NARRATOR:Listen to a conversation between a student and a counselor at the University Counseling Center.
FEMALE STUDENT:Hi, thanks for seeing me on such short notice.
MALE COUNSELOR:No problem. How can I help?
FEMALE STUDENT:Well, I think I might have made a mistake coming to the school.
MALE COUNSELOR:What makes you say that?
FEMALE STUDENT:I'm a little overwhelmed by the size of this place.I come from a small town.There were only 75 of us in my high school graduating class.Everyone knew everyone, we all grew up together.
MALE COUNSELOR:So it's a bit of a culture shock for you, being one of 15,000 students on a big campus in an unfamiliar city?
FEMALE STUDENT:That's an understatement.I just can't get comfortable in class or in the dorms. You know, socially.
MALE COUNSELOR:Um... well, let's start with the academics. Tell me about your classes.
FEMALE STUDENT:I'm taking mostly introductory courses and some are taught in these huge lecture halls.
MALE COUNSELOR:And you are having trouble in keeping pace with the material?
FEMALE STUDENT:No, in fact I got an A on my first economics paper.It's just that, it's so impersonal, I'm not used to it.
MALE COUNSELOR:Are all your classes impersonal?
FEMALE STUDENT:No, it's just that, for example, in sociology yesterday, the professor asked a question, so I raised my hand, several of us raised our hands.And I kept my hand up because I did the reading and knew the answer.But the professor just answered his own question and continued with the lecture.
MALE COUNSELOR:Well, in a big room it's possible he didn't notice you.Maybe he was trying to save time.In either case I wouldn't take it personally.
FEMALE STUDENT:I suppose. But I just don't know how to, you know, distinguish myself.
MALE COUNSELOR:Why not stop by his office during office hours?
FEMALE STUDENT:That wouldn't seem right. You know, taking time from other students who need help?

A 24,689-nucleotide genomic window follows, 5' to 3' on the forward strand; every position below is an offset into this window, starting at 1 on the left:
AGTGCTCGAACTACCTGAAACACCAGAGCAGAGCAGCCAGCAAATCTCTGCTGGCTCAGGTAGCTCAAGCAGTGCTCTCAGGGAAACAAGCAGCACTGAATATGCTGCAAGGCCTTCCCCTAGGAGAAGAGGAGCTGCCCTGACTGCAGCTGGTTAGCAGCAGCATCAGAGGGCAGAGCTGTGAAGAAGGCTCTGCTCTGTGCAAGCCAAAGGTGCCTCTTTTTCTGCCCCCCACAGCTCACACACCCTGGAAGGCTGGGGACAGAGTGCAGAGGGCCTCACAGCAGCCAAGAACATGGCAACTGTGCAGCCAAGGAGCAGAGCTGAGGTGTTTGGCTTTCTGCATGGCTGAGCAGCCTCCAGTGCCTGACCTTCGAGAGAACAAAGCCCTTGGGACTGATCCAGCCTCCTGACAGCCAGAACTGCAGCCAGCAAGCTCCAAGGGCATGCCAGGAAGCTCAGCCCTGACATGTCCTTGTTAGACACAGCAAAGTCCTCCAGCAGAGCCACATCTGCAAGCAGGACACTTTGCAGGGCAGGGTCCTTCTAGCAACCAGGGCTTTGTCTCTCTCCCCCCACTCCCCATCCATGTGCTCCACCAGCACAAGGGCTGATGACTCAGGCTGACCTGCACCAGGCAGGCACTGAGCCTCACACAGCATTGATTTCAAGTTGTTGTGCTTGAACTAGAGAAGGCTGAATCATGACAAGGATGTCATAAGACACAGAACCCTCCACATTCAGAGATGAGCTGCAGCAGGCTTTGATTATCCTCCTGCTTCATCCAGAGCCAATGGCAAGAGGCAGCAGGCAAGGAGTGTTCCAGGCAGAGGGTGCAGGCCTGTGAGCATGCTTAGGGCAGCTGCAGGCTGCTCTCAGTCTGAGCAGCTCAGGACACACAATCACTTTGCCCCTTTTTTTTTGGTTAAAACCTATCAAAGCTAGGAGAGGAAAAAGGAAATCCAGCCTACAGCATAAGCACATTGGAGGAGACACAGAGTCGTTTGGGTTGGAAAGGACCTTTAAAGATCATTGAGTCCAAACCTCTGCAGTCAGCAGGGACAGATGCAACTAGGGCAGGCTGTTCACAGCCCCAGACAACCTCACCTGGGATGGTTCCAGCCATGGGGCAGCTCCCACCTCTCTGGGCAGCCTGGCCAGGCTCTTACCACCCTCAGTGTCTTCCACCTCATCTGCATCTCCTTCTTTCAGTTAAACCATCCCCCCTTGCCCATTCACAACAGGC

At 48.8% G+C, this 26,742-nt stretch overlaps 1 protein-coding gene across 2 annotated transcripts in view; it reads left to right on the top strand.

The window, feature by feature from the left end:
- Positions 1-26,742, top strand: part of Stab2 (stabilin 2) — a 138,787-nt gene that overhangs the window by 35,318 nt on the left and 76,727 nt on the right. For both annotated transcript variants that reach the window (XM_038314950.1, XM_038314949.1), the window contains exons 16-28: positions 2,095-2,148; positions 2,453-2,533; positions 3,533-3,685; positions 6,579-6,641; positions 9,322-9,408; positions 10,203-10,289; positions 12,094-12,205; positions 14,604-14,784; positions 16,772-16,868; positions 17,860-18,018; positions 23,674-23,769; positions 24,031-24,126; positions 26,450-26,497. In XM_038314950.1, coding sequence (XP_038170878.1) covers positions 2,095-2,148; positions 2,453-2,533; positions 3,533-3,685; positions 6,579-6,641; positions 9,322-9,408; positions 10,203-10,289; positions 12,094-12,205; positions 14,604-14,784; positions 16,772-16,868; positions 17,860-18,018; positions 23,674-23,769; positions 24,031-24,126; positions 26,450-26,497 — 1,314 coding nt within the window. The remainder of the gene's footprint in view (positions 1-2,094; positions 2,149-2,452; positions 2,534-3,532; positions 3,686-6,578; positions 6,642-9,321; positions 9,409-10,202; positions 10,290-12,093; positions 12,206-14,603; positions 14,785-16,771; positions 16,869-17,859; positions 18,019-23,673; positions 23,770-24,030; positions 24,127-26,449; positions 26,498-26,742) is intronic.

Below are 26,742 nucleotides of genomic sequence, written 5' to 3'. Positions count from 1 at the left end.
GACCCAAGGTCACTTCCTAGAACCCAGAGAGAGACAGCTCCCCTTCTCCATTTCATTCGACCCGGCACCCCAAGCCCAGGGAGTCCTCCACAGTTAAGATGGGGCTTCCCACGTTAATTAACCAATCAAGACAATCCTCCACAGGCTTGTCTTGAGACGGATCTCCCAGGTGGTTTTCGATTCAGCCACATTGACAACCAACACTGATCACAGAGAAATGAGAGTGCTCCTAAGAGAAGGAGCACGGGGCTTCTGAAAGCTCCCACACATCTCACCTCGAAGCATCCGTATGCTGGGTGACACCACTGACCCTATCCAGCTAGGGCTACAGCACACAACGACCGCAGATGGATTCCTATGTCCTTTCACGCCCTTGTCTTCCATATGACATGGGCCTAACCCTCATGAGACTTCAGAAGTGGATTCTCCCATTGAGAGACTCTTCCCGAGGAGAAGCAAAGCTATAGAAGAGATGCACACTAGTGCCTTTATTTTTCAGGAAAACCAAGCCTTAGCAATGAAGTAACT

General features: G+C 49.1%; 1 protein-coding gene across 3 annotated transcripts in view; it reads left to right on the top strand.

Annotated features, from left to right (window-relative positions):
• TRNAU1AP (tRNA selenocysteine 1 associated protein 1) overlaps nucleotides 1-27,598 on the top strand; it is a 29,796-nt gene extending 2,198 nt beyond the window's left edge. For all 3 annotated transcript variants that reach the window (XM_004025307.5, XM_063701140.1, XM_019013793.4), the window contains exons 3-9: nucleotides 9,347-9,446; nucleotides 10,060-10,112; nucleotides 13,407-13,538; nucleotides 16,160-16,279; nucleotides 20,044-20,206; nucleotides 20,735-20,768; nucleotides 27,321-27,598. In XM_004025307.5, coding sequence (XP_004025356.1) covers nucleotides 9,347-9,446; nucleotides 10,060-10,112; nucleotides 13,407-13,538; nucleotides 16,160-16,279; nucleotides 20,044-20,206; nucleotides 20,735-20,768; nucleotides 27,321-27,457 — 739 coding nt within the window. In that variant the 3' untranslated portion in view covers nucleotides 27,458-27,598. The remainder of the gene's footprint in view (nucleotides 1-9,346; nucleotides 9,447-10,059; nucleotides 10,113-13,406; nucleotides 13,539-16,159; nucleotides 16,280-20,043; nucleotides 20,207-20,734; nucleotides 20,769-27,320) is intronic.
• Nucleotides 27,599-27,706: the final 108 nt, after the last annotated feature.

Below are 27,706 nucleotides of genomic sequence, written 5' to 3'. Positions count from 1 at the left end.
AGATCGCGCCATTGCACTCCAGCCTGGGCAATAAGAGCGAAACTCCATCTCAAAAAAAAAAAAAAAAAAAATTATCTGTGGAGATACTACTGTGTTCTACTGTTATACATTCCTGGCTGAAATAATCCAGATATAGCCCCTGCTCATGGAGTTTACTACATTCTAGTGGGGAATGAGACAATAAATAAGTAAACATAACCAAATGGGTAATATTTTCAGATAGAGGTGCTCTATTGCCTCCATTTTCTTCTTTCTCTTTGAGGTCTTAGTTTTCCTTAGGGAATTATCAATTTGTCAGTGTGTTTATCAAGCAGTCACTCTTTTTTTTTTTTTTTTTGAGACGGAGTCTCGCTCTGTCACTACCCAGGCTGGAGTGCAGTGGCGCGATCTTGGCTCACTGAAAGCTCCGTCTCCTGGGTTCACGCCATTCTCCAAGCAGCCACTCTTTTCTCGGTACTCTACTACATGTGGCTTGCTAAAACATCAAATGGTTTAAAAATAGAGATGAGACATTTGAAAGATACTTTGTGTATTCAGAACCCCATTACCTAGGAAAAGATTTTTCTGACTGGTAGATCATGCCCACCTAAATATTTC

MALE COUNSELOR:Don't say that. That's what office hours are for.There is no reason you couldn't pop in to say hi and to make yourself known.If you are learning a lot in class, let the professor know.Wouldn't you appreciate positive feedback if you were a professor?
FEMALE STUDENT:You are right. That's a good idea.
MALE COUNSELOR:OK, er... let's turn to your social life. How's it going in the dorms?
FEMALE STUDENT:I don't have much in common with my roommate or anyone else I've met so far.Everyone's into sports and I'm more artsy, you know, into music. I play the cello.
MALE COUNSELOR:[genuinely curious] Hah, have you been playing long?
FEMALE STUDENT:Since age ten. It's a big part of my life.At home I was the youngest member of our community orchestra.
MALE COUNSELOR:[excitedly] You are not going to believe this.There is a string quartet on campus—all students.And it so happened that the cellist graduated last year.They've been searching high and low for a replacement, someone with experience.Would you be interested in auditioning?
FEMALE STUDENT:Absolutely. I wanted to get my academic work settled before pursuing my music here.But I think this would be a good thing for me.I guess if I really want to fit in here I should find people who love music as much as I do.[extreme gratitude] Thank you.
MALE COUNSELOR:My pleasure.
I’m a little overwhelmed by the size of this place. I come from a small town. There were only 75 of us in my high school graduating class.
Everyone knew everyone; we all grew up together